Minkowski Dimension
In the study of fractals, Minkowski dimension (a.k.a box-counting dimension) is a notion of dimension for fractals, measuring how complexity of detail changes with the scale at which one views the fractal. Very roughly, the larger a fractal's Minkowski dimension, the more self-similar the fractal is, in the sense that the fractal contains many constricted copies of itself.
Motivation and Definition
Consider a square \(I^2\) of side length 1. For each \(k\in \mathbb{N}\), the square may be covered by smaller squares of side length \(s = 1/k\). Each of these squares is a scaled copy of \(I^2\) (where the smaller squares are scaled down by a factor of \(k\)), and it takes \(k^2 = 1/s^2\) smaller squares to cover all of \(I^2\). Similarly, if one were to cover the cube \(I^3\) of side length 1 with cubes of side length \(s = 1/k\), it would take \(k^3 = 1/s^2\) to do so. This suggests that the exponent of this "box-counting function," which takes in side length and returns how many such boxes one would need to cover the whole figure, can be thought of as a sort of dimensional measurement. For instance, the dimension of the cube \(I^3\) (to which any reasonable notion of dimension should assign the number 3) can be retrieved as \[\frac{\log(1/s^3)}{\log(1/s)} = \frac{-3 \log(s)}{-\log(s)} = 3.\]
One can formalize this observation as follows. Let \(X\subset \mathbb{R}^n\) be the object whose fractal dimension is to be measured. For each \(\epsilon >0\), let \(f(\epsilon)\) denote the minimum number of non-overlapping \(n\)-dimensional boxes of side length \(\epsilon\) necessary to cover \(X\). By \(n\)-dimensional box of side length \(\epsilon\), we mean a translated copy of the \(n\)-fold product of intervals \([0,\epsilon]^n \subset \mathbb{R}^n\).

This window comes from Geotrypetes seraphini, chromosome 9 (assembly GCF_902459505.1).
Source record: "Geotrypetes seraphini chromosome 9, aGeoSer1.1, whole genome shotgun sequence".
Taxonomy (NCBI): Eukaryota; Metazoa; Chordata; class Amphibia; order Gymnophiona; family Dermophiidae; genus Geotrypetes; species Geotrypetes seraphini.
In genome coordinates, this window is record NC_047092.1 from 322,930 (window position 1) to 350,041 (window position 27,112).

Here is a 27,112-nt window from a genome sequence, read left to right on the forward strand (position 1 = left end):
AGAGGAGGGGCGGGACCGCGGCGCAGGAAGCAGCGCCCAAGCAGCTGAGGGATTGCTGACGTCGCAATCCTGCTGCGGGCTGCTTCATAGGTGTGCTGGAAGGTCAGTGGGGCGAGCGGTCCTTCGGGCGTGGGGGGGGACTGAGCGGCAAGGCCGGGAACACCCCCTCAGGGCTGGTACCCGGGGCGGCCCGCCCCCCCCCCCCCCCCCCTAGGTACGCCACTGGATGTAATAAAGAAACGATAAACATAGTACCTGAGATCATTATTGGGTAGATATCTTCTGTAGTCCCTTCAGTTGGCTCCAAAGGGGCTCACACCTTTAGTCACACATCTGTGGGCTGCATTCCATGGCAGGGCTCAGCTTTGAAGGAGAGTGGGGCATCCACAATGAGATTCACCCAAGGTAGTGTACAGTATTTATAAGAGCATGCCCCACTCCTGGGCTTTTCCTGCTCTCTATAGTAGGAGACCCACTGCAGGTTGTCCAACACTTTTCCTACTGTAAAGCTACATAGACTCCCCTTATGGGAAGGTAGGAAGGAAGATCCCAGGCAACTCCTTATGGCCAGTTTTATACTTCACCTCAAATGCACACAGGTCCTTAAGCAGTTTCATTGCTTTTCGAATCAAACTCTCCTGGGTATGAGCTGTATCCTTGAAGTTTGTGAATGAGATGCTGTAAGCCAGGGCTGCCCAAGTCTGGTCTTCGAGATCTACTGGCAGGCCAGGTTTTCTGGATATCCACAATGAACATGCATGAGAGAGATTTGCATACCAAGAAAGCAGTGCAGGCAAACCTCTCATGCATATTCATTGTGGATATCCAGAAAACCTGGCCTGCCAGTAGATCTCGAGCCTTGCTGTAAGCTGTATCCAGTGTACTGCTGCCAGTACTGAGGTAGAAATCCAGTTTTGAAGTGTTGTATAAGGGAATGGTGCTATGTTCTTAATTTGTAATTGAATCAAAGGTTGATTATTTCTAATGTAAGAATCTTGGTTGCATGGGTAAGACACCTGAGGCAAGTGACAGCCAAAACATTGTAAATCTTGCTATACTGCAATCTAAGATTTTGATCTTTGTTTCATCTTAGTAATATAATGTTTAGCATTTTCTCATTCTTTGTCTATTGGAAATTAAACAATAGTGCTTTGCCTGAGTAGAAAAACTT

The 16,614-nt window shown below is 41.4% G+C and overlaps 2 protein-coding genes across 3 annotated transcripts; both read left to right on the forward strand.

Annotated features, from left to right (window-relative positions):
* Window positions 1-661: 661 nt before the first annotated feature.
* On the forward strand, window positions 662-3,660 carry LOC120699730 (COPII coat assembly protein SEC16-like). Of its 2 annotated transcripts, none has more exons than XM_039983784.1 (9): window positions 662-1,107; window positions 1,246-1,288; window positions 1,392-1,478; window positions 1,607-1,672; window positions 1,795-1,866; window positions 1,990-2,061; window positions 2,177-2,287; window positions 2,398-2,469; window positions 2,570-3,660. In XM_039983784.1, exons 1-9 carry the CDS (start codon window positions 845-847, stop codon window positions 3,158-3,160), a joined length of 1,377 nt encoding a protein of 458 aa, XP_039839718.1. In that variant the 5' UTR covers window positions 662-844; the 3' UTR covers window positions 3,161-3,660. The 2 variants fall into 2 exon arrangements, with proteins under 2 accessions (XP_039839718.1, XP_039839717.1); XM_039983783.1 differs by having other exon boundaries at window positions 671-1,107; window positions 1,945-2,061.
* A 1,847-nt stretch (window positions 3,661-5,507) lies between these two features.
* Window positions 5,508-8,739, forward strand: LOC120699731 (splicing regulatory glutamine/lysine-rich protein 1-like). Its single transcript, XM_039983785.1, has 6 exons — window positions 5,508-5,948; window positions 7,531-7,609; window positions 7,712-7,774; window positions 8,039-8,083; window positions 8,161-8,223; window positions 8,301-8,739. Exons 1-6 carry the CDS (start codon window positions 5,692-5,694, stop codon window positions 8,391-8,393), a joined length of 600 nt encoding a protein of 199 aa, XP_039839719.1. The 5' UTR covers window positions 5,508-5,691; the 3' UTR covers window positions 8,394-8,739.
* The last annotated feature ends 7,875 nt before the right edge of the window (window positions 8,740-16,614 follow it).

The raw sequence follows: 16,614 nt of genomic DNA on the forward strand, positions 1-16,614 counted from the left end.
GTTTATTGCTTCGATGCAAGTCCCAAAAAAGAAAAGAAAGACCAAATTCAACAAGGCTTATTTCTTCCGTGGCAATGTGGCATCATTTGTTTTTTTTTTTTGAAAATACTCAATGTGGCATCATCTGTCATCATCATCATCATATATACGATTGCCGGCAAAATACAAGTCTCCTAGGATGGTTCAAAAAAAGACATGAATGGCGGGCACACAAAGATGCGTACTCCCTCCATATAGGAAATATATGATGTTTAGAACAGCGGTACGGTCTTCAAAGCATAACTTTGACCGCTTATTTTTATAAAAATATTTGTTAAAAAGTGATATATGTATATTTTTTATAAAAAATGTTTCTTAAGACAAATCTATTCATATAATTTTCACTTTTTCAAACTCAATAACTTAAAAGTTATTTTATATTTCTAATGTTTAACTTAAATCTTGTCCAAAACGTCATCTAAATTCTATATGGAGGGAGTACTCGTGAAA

The upper Minkowski dimension of \(X\) is \[\overline{\dim}_{\text{box}}(X) := \limsup_{\epsilon \to 0} \frac{ \log(f(\epsilon))}{\log(1/\epsilon)}\] and the lower Minkowski dimension of \(X\) is \[\underline{\dim}_{\text{box}}(X) := \liminf_{\epsilon \to 0} \frac{ \log(f(\epsilon))}{\log(1/\epsilon)}.\] If \(\overline{\dim}_{\text{box}}(X) = \underline{\dim}_{\text{box}}(X) \), then the common value is denoted \(\dim_{\text{box}}(X)\) and called the Minkowski dimension of \(X\).
Examples/Computations
The following computations will be rough and some steps will remain unjustified; to give careful proofs would require more details than are instructive.
Let \(X = \{p_1, \cdots, p_d\} \subset \mathbb{R}^n\) be a finite set of points. Compute the Minkowski dimension of \(X\).
We may cover \(X\) by simply placing a box on each point, so \(f(\epsilon) = d\) for all \(\epsilon > 0\). Thus, the Minkowski dimension of \(X\) is \[\lim_{\epsilon \to 0} \frac{\log(d)}{\log(1/\epsilon)} = 0.\] This is consistent with our intuition that points (and finite sets of them) should have zero dimension.
Let \(X = \left\{0, 1, \frac{1}{2}, \frac{1}{3}, \frac{1}{4}, \cdots \right\}\). Compute the upper Minkowski dimension of \(X\).
Write \(X = A \cup B\), where \(A =\left \{1, \frac{1}{2}, \cdots, \frac{1}{n} \right\}\) and \(B = \left \{\frac{1}{n+1}, \frac{1}{n+2}, \cdots\right\}\). For \(\epsilon < \frac{1}{n} - \frac{1}{n+1} < \frac{1}{n^2}\), we can cover \(A\) with \(n\) intervals of length \(\epsilon\), one centered at each point in \(A\). And, we can cover \(B\) with approximately \(n\) intervals of length \(\epsilon\), since all elements of \(B\) are contained in \([0,1/n]\). Thus, \(f(\epsilon) \approx 2n \approx 2/\sqrt{\epsilon}\). It follows that \[\overline{\dim}_{\text{box}}(X) = \limsup_{\epsilon \to 0} \frac{\log(2/\sqrt{\epsilon})}{\log(1/\epsilon)} = \frac{1}{2}.\]
Let \(X = \mathbb{Q} \cap [0,1]\), the set of rational numbers in the interval \([0,1]\). What is the Minkowski dimension of \(X\)?
Let \(X \subset \mathbb{R}\) be the middle-thirds Cantor set \(\mathcal{C}\). Compute the upper Minkowski dimension of \(X\).
Note that \(\mathcal{C}\) is the union of two copies of itself scaled down by a factor of \(1/3\). Thus, if \(\mathcal{C}\) can be covered by \(f(\epsilon)\) intervals of length \(\epsilon\), then \(\mathcal{C}\) can be covered by \(2f(\epsilon)\) intervals of length \(\epsilon/3\), hence \(f(\epsilon/3) \approx 2f(\epsilon)\).
Certainly \(f(1) = 1\), so \(f(1/3^n) \approx 2^n\). Accordingly, we have \[ \overline{\dim}_{\text{box}}(X) = \lim_{n\to\infty} \frac{\log(f(1/3^n))}{\log(3^n)} = \frac{\log(2)}{\log(3)}.\]
Let \(X\) denote the Sierpinski triangle, as defined in Fractals. What is the upper Minkowski dimension of \(X\)?
References
- Prokofiev, . Estimating the box-counting dimension of the coast of Great Britain. Retrieved September 7, 2016, from https://en.wikipedia.org/wiki/Minkowski%E2%80%93Bouligand_dimension#/media/File:Great_Britain_Box.svg